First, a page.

In general, there are two major scenarios available, both of which affect two significant vectors of Croatia’s economic policy. The first relates to the development of the modern economy, as per the guidelines provided by the EU Green Deal. The second relates to the re-cultivation of agriculture, especially in the Slavonian region. The first scenario involves an increase in public spending with the ultimate aim of stimulating specific branches of the economy. The second scenario aims to focus on releasing the private sector from payment of certain taxes and bureaucratic burdens and, therefore, to enable the development of some branches of the economy.

The Green Deal and the Green Funds. The Croatian government has already expressed its support for the Green Deal. Zagreb, while being aware of the necessity to adjust the Croatian economy to 21st century requirements, sees the Green Deal as an opportunity to access new funds that will enable the transformation of the economy, technological progress, and innovative solutions that would satisfy environmental and economic requirements. The Green Deal could be relatively easily combined with the stimulus packages prepared to counter the negative economic effects of COVID-19. As such, the Croatian government would not only have the programme but also the funds assisting to transform the country’s economy.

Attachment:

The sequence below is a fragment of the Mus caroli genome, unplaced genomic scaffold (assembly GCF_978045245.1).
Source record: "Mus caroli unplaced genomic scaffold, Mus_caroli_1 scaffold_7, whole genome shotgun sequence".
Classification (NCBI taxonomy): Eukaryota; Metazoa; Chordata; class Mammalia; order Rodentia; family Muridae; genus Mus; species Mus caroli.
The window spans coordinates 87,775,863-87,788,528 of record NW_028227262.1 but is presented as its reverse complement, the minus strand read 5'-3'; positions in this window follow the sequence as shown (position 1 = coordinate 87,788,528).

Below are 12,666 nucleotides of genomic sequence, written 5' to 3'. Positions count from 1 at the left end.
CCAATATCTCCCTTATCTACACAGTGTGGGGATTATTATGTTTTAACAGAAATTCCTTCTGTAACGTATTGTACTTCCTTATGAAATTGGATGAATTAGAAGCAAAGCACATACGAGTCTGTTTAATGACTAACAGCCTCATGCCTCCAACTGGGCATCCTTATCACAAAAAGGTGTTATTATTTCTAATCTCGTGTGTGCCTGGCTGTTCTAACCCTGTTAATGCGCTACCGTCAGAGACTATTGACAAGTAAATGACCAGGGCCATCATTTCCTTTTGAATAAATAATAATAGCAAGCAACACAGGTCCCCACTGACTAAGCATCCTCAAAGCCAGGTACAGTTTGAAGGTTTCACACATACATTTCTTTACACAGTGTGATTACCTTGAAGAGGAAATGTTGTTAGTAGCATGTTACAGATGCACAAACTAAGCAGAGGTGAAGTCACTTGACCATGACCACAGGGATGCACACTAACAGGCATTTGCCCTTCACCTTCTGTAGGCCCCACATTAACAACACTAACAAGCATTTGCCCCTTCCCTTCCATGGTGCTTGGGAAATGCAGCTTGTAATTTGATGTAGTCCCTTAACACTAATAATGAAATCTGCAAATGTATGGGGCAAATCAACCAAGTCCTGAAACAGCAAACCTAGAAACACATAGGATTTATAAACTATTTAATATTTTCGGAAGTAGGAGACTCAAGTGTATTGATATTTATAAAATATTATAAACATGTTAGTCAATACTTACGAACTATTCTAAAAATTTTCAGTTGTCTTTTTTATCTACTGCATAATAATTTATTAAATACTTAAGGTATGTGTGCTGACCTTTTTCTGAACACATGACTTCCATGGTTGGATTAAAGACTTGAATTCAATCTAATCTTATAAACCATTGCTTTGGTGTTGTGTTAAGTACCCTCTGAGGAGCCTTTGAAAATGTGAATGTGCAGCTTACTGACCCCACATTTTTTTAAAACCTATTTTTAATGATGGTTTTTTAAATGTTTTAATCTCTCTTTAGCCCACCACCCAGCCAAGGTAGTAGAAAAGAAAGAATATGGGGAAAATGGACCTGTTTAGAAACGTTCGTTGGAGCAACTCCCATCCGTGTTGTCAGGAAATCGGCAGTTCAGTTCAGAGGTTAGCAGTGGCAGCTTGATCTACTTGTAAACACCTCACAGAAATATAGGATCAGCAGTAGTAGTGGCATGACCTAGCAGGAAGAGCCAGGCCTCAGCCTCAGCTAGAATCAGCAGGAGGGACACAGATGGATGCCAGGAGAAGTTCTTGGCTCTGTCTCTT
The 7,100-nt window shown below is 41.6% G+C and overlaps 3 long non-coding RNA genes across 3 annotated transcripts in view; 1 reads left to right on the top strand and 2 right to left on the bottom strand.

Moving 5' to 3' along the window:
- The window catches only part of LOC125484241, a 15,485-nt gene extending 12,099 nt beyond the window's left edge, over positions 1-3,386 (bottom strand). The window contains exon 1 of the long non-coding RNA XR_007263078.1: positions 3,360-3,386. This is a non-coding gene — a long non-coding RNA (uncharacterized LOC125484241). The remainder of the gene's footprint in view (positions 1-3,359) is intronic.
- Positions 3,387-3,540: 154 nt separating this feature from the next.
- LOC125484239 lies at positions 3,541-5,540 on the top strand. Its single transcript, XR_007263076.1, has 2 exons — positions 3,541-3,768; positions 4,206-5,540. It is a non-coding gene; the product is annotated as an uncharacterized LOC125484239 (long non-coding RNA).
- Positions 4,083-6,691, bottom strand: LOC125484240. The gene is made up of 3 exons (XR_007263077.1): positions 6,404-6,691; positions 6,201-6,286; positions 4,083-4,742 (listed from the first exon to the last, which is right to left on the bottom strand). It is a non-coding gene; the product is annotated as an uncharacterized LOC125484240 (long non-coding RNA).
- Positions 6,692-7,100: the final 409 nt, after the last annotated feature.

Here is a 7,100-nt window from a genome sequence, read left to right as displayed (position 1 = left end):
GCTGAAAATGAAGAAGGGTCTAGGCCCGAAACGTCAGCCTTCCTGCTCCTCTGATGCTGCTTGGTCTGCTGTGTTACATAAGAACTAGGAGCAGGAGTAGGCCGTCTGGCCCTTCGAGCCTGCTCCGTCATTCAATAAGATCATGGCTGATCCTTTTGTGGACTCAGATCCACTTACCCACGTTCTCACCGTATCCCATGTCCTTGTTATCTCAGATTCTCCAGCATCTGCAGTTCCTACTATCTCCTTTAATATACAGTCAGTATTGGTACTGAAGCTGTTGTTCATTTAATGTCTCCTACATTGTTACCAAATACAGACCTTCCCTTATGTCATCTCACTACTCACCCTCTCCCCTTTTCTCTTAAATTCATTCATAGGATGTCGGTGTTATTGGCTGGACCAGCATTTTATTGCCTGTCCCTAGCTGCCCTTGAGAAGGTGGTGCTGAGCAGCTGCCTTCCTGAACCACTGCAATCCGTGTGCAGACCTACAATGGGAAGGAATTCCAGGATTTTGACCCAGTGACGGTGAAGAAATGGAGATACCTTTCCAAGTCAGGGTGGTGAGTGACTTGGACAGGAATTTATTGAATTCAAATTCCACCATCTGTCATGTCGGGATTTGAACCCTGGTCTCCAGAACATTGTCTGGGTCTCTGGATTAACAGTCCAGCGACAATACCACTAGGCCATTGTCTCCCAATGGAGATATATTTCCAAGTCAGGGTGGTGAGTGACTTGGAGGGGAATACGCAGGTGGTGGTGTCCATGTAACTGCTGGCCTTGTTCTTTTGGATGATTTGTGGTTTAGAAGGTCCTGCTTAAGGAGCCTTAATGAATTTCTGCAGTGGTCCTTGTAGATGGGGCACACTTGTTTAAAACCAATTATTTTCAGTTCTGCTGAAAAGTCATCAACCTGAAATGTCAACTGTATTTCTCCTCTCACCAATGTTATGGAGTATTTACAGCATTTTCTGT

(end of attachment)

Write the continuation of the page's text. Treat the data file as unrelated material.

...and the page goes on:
The Green Deal also enables Croatia to overcome a significant obstacle caused by the country’s small size. Croatia is not able to compete with countries like Hungary or Poland in terms of mass production, not only because they are considerably bigger but also because they have joined the EU much earlier. This head-start allowed them to absorb EU funds into their economy and to adjust production to the requirements of Western consumers. The transition from the relatively obscure Croatian industry into the digital one would be an answer to the challenges of the modern, globalised world. The access to skilled workforce, the proximity to the Western markets, and the good economic relations with Austria, Germany, and Italy could provide additional incentives for the digitalisation and development of green technologies.